ascertain when the NPA was lost into the nasopharynx of this
patient, but the location of the NPA should have been assessed
during the transition from MAC to a general anesthetic, and again
at emergence from anesthesia and extubation (removal of the
endotracheal tube).

Second, responsibility for the airway was shifted
back and forth between the CRNA and the anesthesiologist during the
case. It is well recognized that ineffective communication is the
most frequently cited category of root causes of sentinel events in
hospitals.(7)
Communications during handoffs or transitions of care are of vital
importance. In 2007, The Joint Commission made the implementation
of a standardized approach to handoff communications a 2007
National Patient Safety Goal. At the time of this writing, no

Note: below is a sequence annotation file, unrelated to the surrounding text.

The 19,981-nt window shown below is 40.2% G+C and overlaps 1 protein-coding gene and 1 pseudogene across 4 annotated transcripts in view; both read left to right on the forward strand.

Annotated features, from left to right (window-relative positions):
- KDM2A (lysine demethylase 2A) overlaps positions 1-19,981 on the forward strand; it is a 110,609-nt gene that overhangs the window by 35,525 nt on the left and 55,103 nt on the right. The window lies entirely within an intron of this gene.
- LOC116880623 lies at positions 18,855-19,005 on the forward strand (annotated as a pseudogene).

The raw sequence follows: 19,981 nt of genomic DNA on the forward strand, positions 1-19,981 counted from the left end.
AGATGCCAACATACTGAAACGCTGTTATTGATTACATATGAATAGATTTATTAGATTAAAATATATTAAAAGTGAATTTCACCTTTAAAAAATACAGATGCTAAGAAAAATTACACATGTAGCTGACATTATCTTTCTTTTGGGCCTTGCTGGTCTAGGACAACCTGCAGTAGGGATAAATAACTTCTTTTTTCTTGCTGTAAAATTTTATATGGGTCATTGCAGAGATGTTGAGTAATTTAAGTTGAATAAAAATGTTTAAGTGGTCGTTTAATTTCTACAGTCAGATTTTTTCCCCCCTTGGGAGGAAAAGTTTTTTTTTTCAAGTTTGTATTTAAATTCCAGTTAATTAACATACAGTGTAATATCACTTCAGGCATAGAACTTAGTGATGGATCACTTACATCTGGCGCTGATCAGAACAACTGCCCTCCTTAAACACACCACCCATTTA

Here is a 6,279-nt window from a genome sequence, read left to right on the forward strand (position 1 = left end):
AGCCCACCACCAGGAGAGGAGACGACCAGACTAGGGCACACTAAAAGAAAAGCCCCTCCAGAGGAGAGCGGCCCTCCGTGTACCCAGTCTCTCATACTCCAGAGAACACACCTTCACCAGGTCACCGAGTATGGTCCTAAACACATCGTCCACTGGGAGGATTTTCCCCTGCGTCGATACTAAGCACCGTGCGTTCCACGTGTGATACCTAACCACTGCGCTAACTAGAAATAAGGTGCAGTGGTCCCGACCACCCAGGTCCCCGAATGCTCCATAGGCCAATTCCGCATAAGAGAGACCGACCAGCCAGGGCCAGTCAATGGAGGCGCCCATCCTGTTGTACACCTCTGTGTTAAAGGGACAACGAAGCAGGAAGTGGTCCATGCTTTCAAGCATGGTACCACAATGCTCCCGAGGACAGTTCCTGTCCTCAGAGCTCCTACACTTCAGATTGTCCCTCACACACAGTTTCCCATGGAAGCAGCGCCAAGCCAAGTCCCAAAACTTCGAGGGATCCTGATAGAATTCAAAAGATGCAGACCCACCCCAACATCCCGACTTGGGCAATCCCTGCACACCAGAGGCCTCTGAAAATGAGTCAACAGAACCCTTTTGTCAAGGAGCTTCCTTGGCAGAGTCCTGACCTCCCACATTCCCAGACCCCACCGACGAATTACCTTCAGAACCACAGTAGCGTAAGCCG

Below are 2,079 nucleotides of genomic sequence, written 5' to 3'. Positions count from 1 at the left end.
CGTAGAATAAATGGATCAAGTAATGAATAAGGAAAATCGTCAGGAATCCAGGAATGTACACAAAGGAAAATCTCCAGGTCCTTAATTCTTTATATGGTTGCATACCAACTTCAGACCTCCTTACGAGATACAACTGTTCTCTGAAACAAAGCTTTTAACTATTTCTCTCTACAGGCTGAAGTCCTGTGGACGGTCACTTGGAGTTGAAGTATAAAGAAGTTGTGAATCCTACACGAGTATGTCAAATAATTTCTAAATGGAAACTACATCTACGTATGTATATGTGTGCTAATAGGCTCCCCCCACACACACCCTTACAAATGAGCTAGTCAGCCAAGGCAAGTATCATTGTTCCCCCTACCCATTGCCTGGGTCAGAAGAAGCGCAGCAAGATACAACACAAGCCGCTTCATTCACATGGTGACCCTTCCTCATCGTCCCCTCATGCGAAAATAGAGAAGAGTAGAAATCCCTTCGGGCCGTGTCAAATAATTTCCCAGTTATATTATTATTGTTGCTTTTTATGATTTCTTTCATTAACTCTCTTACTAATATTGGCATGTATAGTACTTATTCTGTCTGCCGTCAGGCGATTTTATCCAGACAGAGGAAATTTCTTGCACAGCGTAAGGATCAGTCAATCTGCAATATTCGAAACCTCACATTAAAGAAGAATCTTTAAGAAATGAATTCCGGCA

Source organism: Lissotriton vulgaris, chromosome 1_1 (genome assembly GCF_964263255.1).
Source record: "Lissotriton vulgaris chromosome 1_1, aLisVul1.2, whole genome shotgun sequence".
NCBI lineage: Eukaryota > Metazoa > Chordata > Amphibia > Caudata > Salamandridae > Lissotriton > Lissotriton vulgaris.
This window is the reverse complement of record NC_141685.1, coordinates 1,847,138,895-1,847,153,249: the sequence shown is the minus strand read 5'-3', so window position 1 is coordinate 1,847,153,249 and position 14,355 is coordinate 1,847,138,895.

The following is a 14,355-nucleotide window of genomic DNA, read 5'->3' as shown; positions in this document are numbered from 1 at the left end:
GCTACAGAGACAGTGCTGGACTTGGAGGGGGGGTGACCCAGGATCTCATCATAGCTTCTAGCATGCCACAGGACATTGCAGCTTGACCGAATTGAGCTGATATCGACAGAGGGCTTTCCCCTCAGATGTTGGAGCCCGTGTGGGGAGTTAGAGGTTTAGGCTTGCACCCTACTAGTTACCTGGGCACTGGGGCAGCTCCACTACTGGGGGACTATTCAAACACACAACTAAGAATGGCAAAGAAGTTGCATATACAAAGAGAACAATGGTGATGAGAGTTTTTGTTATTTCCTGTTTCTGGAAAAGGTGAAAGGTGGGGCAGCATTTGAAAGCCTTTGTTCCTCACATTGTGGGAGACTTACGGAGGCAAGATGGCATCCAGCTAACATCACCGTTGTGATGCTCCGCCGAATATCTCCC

specific standard of care for handoffs has been established by the
American Society of Anesthesiologists; in practice,
anesthesiologists often discuss how the airway is being managed
when they transition care. A structured handoff between the CRNA
and the anesthesiologist may have prompted an inquiry as to the
whereabouts of the airway device. In this situation, a full handoff
may not have been done since the CRNA was not actually leaving the
procedure. Nonetheless, some discussion regarding the NPA should
have occurred prior to intubation, since the anesthesiologist was
not in the operating room when it was originally placed. The
handoff to the recovery nurse in the post-anesthesia care unit was
also an opportunity to discover the missing NPA.

In this case, the providers probably were